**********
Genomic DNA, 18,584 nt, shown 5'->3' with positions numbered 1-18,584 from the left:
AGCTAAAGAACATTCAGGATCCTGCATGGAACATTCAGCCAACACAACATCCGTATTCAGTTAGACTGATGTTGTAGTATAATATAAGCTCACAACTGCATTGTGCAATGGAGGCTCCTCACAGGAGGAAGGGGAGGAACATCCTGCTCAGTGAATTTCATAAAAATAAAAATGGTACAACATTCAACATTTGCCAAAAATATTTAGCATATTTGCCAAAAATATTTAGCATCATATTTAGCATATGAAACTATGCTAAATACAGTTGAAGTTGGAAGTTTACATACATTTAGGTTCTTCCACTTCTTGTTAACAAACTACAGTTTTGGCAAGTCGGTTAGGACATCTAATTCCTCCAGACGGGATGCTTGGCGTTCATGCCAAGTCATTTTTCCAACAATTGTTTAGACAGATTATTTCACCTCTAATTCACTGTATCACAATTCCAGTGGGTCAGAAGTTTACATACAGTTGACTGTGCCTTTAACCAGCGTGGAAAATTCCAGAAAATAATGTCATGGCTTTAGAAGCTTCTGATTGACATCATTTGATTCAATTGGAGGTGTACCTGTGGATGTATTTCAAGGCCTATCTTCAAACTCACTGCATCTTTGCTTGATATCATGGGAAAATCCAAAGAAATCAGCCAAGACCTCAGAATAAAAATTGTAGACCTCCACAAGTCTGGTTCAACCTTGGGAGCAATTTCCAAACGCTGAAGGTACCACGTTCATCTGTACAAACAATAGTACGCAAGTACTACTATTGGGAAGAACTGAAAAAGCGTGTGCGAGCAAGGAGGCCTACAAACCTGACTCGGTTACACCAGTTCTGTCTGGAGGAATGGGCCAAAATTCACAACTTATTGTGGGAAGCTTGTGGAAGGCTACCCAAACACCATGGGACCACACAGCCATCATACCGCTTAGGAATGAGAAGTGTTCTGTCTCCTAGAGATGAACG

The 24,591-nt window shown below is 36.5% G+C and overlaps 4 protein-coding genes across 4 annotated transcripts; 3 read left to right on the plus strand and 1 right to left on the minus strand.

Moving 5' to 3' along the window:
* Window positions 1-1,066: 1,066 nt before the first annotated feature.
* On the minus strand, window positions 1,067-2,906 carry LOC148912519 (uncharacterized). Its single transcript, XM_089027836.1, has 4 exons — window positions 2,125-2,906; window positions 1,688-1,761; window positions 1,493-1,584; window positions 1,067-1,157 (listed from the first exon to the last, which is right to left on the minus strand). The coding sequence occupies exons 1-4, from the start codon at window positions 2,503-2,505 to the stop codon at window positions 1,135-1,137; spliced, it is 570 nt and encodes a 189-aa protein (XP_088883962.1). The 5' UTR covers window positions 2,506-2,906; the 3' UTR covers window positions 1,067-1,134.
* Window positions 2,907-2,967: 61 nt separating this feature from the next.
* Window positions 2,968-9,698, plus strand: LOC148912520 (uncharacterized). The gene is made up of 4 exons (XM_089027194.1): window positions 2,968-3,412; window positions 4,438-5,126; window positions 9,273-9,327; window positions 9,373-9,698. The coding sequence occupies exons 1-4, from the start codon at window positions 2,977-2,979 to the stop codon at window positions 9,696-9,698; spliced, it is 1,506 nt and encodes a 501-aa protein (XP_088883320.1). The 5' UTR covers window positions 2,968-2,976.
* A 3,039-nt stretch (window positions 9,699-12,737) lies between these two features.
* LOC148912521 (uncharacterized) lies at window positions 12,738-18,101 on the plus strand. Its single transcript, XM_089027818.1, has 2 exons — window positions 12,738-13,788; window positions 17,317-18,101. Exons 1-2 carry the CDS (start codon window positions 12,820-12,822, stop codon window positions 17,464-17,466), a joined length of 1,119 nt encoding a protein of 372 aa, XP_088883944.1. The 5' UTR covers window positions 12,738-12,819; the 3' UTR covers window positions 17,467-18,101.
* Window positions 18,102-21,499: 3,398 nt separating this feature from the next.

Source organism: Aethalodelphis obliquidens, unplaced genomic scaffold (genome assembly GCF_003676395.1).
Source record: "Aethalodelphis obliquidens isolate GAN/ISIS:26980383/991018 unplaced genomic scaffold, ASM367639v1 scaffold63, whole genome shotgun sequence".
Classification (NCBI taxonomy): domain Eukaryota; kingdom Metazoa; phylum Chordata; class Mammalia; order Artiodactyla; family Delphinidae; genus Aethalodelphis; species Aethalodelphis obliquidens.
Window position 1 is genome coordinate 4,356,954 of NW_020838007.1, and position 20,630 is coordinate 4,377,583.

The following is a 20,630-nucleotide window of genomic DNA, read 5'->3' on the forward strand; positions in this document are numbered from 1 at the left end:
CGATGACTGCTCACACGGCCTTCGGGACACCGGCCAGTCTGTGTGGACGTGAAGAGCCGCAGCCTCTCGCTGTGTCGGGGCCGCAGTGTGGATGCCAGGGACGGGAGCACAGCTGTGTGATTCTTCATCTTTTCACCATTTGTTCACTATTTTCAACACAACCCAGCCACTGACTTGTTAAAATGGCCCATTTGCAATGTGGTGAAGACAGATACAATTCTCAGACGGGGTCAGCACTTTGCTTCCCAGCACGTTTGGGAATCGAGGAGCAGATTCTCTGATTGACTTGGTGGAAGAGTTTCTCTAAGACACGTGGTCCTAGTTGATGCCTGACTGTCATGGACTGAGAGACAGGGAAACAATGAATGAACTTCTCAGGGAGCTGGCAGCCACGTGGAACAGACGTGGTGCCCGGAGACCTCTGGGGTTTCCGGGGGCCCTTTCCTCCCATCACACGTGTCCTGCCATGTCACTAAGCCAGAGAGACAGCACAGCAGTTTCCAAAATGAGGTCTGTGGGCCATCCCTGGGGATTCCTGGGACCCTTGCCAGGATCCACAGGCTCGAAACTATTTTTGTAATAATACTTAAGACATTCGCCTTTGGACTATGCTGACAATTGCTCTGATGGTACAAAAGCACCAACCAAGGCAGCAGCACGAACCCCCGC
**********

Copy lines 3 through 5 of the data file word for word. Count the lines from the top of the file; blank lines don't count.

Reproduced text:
The 24,591-nt window shown below is 36.5% G+C and overlaps 4 protein-coding genes across 4 annotated transcripts; 3 read left to right on the plus strand and 1 right to left on the minus strand.

Moving 5' to 3' along the window:
* Window positions 1-1,066: 1,066 nt before the first annotated feature.